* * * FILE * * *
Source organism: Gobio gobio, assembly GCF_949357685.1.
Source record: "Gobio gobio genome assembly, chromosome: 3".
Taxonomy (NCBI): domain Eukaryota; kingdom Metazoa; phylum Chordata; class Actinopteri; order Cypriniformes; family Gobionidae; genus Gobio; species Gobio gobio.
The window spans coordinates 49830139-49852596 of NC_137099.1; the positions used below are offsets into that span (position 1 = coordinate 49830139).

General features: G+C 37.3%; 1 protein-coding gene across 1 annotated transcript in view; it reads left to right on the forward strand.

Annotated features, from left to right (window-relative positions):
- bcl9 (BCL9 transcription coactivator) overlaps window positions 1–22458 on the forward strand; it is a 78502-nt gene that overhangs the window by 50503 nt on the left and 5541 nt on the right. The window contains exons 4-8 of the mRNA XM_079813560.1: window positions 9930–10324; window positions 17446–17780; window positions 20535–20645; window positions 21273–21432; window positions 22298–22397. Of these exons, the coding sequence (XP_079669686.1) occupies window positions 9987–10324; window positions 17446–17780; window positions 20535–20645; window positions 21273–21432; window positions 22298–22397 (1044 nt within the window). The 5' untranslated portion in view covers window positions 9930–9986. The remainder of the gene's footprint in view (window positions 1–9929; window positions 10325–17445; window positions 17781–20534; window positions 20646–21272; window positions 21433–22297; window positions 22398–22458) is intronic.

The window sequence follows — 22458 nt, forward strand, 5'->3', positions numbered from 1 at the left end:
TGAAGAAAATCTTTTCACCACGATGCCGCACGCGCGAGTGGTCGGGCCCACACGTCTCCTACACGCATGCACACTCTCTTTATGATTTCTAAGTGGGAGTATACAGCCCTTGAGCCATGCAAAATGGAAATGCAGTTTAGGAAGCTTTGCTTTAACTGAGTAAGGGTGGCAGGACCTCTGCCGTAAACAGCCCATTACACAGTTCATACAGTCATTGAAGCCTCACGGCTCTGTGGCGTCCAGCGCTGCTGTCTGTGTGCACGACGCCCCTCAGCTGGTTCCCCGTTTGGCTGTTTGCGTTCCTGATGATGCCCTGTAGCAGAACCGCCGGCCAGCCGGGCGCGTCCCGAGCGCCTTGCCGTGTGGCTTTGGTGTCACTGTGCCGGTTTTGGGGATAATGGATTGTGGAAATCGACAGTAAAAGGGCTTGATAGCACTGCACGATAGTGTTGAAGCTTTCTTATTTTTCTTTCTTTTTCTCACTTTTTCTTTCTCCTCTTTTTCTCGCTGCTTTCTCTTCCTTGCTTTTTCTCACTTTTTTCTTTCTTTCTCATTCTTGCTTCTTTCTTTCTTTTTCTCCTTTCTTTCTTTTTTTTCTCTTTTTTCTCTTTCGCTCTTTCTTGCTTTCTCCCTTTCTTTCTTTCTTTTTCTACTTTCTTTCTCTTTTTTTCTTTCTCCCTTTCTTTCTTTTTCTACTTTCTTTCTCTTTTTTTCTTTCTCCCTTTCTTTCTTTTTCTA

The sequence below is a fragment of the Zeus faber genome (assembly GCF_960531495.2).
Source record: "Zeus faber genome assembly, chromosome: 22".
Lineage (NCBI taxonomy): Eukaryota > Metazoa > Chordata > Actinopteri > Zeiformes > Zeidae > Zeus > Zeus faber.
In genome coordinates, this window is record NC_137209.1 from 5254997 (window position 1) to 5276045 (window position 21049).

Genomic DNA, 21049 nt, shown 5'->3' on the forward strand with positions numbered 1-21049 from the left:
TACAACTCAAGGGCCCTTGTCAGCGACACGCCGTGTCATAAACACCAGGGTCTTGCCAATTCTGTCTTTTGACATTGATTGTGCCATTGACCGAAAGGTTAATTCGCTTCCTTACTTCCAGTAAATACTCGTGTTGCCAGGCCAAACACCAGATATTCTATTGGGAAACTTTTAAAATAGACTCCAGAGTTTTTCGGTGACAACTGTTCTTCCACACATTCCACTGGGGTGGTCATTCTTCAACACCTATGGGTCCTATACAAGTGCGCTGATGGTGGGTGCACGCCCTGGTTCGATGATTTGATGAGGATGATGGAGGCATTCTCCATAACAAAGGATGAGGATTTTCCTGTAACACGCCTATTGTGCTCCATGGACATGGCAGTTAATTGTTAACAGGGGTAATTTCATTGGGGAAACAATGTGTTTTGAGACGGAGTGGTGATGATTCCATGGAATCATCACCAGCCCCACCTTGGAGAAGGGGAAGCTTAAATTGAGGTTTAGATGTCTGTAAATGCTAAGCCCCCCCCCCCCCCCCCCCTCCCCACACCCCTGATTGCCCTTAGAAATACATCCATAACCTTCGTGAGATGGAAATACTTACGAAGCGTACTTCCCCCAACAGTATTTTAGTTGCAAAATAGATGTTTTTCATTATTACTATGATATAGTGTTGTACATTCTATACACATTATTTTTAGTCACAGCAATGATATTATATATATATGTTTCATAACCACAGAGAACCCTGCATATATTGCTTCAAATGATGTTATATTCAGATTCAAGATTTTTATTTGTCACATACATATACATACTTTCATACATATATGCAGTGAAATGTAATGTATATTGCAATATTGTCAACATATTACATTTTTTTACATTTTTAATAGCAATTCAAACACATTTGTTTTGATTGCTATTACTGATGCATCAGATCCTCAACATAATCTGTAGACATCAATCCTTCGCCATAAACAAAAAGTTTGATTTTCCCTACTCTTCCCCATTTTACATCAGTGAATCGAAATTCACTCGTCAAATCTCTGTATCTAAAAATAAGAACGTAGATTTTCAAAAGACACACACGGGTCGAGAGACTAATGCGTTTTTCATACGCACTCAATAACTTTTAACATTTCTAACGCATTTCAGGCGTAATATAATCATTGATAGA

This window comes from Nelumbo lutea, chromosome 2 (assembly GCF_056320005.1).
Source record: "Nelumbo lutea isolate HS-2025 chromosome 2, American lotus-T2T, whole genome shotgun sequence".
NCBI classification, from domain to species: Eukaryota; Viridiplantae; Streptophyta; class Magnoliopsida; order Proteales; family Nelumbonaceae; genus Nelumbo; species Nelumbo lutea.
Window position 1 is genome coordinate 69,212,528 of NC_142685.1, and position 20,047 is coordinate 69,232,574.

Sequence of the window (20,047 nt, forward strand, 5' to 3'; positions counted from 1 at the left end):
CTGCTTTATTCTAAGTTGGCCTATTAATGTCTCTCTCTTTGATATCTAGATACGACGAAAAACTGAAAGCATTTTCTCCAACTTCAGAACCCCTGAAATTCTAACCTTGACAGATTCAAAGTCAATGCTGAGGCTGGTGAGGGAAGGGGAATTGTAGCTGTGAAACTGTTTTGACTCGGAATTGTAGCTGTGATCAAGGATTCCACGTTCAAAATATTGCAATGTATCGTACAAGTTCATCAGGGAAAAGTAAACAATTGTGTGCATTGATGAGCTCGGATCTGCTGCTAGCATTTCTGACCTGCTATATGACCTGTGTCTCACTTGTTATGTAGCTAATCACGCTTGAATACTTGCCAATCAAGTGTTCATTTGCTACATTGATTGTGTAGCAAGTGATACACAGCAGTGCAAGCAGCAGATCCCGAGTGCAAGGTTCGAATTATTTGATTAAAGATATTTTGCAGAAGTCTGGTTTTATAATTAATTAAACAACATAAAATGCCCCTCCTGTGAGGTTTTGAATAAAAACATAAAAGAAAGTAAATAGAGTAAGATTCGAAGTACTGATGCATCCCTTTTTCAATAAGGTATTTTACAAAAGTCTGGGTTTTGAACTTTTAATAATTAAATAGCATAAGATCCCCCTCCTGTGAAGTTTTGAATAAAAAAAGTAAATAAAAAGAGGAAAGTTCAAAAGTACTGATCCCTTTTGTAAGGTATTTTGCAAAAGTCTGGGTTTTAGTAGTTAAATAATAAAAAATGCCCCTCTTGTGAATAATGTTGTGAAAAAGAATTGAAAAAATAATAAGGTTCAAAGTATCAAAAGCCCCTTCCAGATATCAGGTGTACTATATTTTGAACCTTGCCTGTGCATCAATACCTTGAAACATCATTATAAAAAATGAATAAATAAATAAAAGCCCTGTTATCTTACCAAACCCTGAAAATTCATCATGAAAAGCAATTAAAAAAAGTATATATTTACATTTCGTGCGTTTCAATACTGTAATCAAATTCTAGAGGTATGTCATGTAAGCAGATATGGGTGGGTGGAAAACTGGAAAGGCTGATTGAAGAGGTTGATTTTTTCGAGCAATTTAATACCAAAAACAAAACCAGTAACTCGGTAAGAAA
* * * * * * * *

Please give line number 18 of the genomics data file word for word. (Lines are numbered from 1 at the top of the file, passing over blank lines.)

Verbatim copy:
NCBI classification, from domain to species: Eukaryota; Viridiplantae; Streptophyta; class Magnoliopsida; order Proteales; family Nelumbonaceae; genus Nelumbo; species Nelumbo lutea.